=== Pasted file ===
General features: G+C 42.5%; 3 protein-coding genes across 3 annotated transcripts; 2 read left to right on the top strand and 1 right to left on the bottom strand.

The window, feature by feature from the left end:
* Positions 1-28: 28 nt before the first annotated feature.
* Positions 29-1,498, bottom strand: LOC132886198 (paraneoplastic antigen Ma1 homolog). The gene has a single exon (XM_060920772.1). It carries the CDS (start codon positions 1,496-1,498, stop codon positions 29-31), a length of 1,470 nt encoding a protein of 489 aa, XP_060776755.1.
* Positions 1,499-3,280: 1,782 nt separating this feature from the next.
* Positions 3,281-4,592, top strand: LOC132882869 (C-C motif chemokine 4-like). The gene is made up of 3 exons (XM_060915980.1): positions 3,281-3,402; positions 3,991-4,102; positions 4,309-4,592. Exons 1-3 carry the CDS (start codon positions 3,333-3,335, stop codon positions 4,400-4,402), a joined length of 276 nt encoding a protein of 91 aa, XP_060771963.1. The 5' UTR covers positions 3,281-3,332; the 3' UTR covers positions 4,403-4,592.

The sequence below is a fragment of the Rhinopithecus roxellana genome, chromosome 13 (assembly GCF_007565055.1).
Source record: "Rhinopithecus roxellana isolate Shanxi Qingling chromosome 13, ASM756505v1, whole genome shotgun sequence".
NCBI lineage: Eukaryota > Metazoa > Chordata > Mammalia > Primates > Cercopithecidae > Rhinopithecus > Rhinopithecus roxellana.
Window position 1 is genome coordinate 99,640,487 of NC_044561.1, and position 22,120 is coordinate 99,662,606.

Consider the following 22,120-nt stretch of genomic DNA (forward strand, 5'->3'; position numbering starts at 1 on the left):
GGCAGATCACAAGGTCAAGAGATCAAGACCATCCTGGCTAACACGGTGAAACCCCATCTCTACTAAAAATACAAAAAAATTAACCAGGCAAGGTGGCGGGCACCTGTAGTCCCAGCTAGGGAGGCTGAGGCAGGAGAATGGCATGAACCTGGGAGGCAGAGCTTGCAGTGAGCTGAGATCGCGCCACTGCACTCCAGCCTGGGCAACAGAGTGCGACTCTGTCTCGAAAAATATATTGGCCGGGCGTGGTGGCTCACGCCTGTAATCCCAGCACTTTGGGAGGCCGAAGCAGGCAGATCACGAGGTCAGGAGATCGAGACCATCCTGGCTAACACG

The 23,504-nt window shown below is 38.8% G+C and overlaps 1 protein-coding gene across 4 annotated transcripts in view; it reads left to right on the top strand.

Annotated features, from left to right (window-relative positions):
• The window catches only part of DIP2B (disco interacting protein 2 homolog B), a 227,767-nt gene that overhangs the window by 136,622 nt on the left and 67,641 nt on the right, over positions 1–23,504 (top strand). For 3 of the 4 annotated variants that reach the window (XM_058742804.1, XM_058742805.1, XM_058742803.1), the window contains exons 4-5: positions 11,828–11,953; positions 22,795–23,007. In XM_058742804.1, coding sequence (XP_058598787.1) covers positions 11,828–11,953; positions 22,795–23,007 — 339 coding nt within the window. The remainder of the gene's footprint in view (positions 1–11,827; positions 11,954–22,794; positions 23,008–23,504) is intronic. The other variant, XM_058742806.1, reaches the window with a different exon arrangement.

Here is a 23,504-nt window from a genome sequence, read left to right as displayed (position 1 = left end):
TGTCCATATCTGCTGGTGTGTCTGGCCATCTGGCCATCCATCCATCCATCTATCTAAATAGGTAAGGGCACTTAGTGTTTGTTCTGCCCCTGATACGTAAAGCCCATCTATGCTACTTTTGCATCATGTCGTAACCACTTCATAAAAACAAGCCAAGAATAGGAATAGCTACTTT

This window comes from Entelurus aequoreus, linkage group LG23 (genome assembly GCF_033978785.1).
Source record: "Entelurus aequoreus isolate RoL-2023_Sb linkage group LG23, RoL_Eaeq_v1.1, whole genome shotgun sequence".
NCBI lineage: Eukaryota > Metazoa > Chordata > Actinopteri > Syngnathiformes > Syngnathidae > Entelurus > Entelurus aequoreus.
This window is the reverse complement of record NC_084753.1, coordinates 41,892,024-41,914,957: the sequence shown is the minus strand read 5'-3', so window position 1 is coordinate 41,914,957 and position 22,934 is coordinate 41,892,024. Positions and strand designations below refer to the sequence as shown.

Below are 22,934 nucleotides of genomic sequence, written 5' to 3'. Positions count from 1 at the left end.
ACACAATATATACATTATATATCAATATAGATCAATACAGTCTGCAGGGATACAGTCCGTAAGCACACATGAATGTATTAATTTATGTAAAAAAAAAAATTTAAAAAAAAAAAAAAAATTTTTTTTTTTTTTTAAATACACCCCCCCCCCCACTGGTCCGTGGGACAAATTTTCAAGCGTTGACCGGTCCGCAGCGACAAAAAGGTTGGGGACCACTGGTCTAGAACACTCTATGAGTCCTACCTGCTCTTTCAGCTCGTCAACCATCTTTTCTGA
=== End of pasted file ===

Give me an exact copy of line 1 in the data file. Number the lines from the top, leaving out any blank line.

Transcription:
General features: G+C 42.5%; 3 protein-coding genes across 3 annotated transcripts; 2 read left to right on the top strand and 1 right to left on the bottom strand.